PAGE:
The reasons for valuing spectrum are abundantly clear. Radio spectrum is an extremely valuable and often scarce natural resource (especially below 1 GHz) with a multitude of uses with major contributions to economic and social development, while helping to ensure national and civil security. To suggest that modern economies depend on fully developed and robust wireless communications capability is not an exaggeration.
In general, for any resource, including radio spectrum, the primary economic objective is to maximize the net benefits generated from the resource enabling an efficient distribution with maximum benefits to society. Spectrum values and spectrum prices are mechanisms used to ensure that spectrum resources are used efficiently by users.
- Appropriate spectrum values and price promote spectrum efficiency. Spectrum is a vital natural resource and spectrum prices should be sufficient enough to ensure it is valued and used wisely.
- Using the spectrum resource drives considerable economic benefit, which should be maximized.
- Spectrum management costs money and these costs can be recovered from those who benefit from these activities through spectrum prices.
- Finally, important social and cultural objectives can be advanced by using spectrum and spectrum pricing mechanisms should facilitate the achievement of government’s social and cultural objectives.
Spectrum values are therefore reflected in spectrum prices and help to promote both economic and technical efficiency in the use of radio resources. Spectrum values can also be significant and help raise significant revenues for the government, which, in turn, recovers the costs of managing spectrum.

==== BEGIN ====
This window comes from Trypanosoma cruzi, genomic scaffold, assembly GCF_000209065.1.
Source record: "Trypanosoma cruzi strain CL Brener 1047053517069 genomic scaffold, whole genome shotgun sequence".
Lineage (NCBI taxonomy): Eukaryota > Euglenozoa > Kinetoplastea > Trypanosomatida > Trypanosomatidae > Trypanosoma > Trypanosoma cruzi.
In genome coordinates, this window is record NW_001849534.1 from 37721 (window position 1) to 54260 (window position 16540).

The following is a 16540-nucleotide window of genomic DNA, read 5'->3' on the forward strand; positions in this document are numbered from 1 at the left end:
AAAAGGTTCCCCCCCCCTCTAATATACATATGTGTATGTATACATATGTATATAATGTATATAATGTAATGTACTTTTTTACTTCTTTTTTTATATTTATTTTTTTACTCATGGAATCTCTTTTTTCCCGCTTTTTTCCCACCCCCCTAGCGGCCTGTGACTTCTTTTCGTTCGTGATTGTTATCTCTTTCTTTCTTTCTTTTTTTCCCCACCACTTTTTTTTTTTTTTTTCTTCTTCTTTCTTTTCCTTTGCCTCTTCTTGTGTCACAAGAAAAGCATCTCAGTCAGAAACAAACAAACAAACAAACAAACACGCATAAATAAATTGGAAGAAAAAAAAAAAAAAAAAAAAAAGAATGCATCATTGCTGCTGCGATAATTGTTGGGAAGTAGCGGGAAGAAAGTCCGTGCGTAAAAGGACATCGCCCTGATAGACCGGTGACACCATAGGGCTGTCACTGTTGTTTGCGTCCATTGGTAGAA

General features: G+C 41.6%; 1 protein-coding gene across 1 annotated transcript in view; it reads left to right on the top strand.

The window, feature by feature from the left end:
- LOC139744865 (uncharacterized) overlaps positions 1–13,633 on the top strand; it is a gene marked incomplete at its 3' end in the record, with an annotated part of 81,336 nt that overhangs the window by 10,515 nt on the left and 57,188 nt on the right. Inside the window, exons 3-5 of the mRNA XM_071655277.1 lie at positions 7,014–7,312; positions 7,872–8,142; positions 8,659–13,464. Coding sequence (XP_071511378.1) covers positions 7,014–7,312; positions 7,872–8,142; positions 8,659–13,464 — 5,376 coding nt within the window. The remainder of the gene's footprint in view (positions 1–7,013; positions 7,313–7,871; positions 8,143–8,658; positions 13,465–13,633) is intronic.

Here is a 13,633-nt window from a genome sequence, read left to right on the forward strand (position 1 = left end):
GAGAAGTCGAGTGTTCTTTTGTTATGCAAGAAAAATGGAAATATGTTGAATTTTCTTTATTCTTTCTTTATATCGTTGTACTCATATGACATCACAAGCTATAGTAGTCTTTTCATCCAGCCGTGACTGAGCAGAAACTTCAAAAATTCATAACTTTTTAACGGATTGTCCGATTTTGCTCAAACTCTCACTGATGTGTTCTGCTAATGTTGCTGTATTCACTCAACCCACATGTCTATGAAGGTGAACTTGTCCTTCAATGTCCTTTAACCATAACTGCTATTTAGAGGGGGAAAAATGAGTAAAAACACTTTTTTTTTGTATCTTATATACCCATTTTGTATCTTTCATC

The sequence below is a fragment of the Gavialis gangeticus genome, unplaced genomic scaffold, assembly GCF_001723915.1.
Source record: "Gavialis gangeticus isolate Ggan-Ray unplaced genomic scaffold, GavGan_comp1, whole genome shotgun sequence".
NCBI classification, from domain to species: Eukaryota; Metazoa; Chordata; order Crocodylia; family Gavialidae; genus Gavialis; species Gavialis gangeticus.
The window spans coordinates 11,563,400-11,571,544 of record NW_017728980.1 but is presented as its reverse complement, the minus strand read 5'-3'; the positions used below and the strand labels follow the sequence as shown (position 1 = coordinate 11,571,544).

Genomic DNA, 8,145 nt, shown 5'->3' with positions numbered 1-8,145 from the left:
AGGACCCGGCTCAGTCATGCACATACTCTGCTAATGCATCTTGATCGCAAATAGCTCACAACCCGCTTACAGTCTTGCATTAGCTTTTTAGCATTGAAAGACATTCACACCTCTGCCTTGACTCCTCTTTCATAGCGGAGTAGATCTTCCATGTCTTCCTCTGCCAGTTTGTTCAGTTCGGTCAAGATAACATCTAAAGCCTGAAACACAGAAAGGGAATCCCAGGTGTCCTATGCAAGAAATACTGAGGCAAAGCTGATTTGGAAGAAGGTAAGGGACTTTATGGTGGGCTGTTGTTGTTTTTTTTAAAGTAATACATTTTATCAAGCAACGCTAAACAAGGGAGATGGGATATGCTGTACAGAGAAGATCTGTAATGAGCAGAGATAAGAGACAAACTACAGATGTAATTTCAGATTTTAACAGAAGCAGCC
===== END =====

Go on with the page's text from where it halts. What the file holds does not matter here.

The Digital Dividend provides an example of significant spectrum values which are presented in Table 5.2.1.
Economic Value of the Digital Dividend - An EU Example
The European Commission refers to an estimate in the value of the Digital Dividend that exceeds EUR 150 billion, which is about 2.2 per cent of the annual European GDP for the total value of electronic communications services that depend on use of radio spectrum in the EU. Radio spectrum has an essential role as an enabler for growth, as was pointed out in the i2010 initiative. Significant estimates of the economic value of the Digital Dividend in the EU have been made and are provided below.
Table 5.2.1 EU Estimates in Value for the Digital Dividend
|Digital Terrestrial Television
||Six DTT multiplexes in each Member State requiring 48 MHz when using National SFN's (8 MHz channels per SFN) and 384 MHz when using MFN's (64 MHz spectrum channels per multiplex).
||Between EUR 130 Billion and EUR 370 Billion discounted over 15 yrs.|
||One multiplex using either 8 MHz per SFN or approximately 48 MHz for an MFN.
||Between EUR 2.5 Billion and EUR 25 Billion discounted over 15 yrs.|
||Use of a 72 MHz sub-band within the 470-862 MHz band for wireless broadband services.
||Between EUR 50 Billion and EUR 190 Billion discounted over 15 yrs.|
||Between EUR 182.5 Billion and EUR 585 Billion discounted over 15 yrs.|
Source: Exploiting the Digital Dividend – a European Approach, Analysis Mason, DotEcon, Hogan & Hartson, 2009.
The question of how to measure spectrum values is explored in more detail in Section 5.2.1.